Inauguration of the 17th Bienal de Flamenco de Sevilla
Monday, September 3rd, 2012. 2200h. Alcázar de Sevilla
Text: Estela Zatania
Photos: La Bienal
Dance and choreography: Manuela Carrasco. Special guest artists: Juan Villar, El Pele, Enrique el Extremeño, Pansequito. Chorus: Samara Carrasco, Inma la Carbonera, Toñi Fernández. Guitar: Joaquín Amador, Alfredo Lagos, Paco Iglesias. Stage director: Pepa Gamboa
A balmy Seville evening, the extraordinarily beautiful setting of the patio of the Real Alcázar and the excitement generated by the start of another Bienal de Flamenco, last night conspired to attract a numerous audience for the inaugural event of the most important flamenco festival in the world.
After months of declarations and a variety of political intrigues, not to mention the preparation and sacrifice of hundreds of artists and technicians, the big day finally arrived. They say it wasn’t an “inaugural” show as such, because there was no intention of that kind of grandiosity, much less resources to finance it. Nevertheless, this was the show that opened the figurative doors of the seventeenth Bienal, and it allowed us to enjoy some of the greats of this artform.
Artists so great that the script itself was small by comparison. Instead of suggesting four women from Greek mythology, Antigone, Ariadne, Helen and Medea, an objective expressed in the handbill, four great singers took over the stage and left no doubt that flamenco is nourished by what they have to offer. Not all four had their best night; if Pansequito (por soleá) and Extremeño (malagueñas, abandolao and taranto) were correct but uninspired, the heartfelt applause they were accorded reminded everyone that they are beyond reproach, and past accomplishments never dim. Juan Villar (martinete, debla and siguiriya) was nearly as good as in his best years and el Pele (soleá por bulería, cantiñas) surprised everyone with his intensity and originality. Each one stood to sing with no microphone stand in front of them, an arrangement that increased the impact of “one man, one voice, nowhere to hide”.
And Manuela…we all want to call her a “goddess”, as hackneyed as that may sound. Because her carriage and countenance are regal and majestic. Her look, her command and knowledge, her way of filling the air with flamenco essence. I look at talented young dancers and I see great steps, expertly executed, one better than the next. I look at Manuela, and there are no “steps”…just dance. It’s similar to the Gerardo Núñez concept of flamenco guitar…instead of thinking of “falsetas”, it’s all music and that’s it. Manuela is like that. And that’s it.
How many more times will we see that with artists of this stature, all props and attempts at story-telling are destined to be superfluous? In fact, the most intense moments of the night were provided by one single person: Manuel Moreno Maya “El Pele”. This often happens in artistic endeavors. The most surprising and memorable moments come from irregular performers, the “Paula syndrome” some call it, in reference to the famously spotty showing of bullfighter Rafael de Paula. It’s the kind of artist you go to see again and again because you know the flash of genius with eventually show up, and you want to be present when it happens. It happened for El Pele this night. Looking gaunt and fragile from a recent illness, but with his voice in top condition, the man tapped into the direct line to his soul, and having done so, found the path to let it out via his cante. Without histrionics or contrived gestures. Just his very original way of laying out classic cante, an ideal ratio of tradition to personality that allowed him to cut to the quick and make contact with everyone present.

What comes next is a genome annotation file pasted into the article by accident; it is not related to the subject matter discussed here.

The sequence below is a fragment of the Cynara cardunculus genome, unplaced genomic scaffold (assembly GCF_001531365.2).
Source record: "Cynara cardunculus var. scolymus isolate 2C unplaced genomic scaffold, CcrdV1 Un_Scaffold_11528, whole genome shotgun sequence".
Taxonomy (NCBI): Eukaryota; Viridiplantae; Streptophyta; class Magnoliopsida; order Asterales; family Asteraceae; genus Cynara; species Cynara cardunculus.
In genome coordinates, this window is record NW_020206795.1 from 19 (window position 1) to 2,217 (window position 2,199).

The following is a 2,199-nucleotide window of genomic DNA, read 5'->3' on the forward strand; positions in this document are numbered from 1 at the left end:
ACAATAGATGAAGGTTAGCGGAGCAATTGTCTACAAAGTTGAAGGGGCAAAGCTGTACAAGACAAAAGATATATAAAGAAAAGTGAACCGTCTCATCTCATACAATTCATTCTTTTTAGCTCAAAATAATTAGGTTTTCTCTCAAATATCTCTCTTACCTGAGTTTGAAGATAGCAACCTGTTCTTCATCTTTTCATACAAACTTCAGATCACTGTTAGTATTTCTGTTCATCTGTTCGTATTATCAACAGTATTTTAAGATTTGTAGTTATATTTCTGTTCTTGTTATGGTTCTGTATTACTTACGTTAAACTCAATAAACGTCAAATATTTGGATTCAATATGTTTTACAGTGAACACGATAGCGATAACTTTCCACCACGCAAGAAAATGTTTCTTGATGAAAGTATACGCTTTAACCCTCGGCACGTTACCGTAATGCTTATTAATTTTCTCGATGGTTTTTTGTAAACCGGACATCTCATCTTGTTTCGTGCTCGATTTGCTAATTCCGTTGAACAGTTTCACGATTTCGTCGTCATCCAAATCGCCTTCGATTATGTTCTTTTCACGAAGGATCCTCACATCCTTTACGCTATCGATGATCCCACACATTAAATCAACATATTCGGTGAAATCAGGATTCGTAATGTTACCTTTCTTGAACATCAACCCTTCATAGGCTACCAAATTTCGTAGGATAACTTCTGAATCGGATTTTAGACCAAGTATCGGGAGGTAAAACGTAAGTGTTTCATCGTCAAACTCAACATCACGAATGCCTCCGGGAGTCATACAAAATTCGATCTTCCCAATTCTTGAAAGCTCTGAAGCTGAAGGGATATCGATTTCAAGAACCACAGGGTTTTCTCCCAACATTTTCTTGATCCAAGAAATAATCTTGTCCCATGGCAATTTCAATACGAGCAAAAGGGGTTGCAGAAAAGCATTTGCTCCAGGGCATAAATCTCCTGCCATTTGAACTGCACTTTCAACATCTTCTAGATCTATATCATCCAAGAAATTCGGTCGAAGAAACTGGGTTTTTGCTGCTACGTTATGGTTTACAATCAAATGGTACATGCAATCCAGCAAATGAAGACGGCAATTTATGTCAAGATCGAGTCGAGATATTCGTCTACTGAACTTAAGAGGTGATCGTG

Less noteworthy was the attempt at dramatizing Manuela, which ended up having he effect of trivializing her art, and the work as a whole. A plastic crown she tossed to the floor with a flourish, triggered barely contained chuckles from the audience, a chorus of three women whose role was far from clear and whose voices could scarcely be heard, and the image we’d all like to forget of Enrique el Extremeño trying to roll up a long string of yarn while singing to Manuela, are things best eliminated with the “del” button. The heroic mythological intent was further complicated by occasionally muddy sound that made it difficult to catch many of the sung verses, and subtracted brilliance from the magnificent guitars of Joaquín Amador, Alfredo Lagos and Paco Iglesias. The more flamenco shows with a story-line they come up with, the more clearly we see the conflict of interests, and one always triumphs over the other. The works of Antonio Gadies have become classics and inspired an entire generation of flamenco artists. But from then on few, very very few can be salvaged. Let’s hope the mistakes of Raíces de Ébano, combined with the difficult economic situation, presage the end of the era of theatrical works that take advantage of flamenco as a means to non-flamenco ends.
Everything ended up perfectly thanks to Manuela’s soleá. The same one she’s been doing for thirty years, the one that continues to stir emotions, that picks us up by the scruff, spins us around the room a few times and leaves us exhausted. The same soleá that tells us flamenco is a monumental artform with endless possibilities.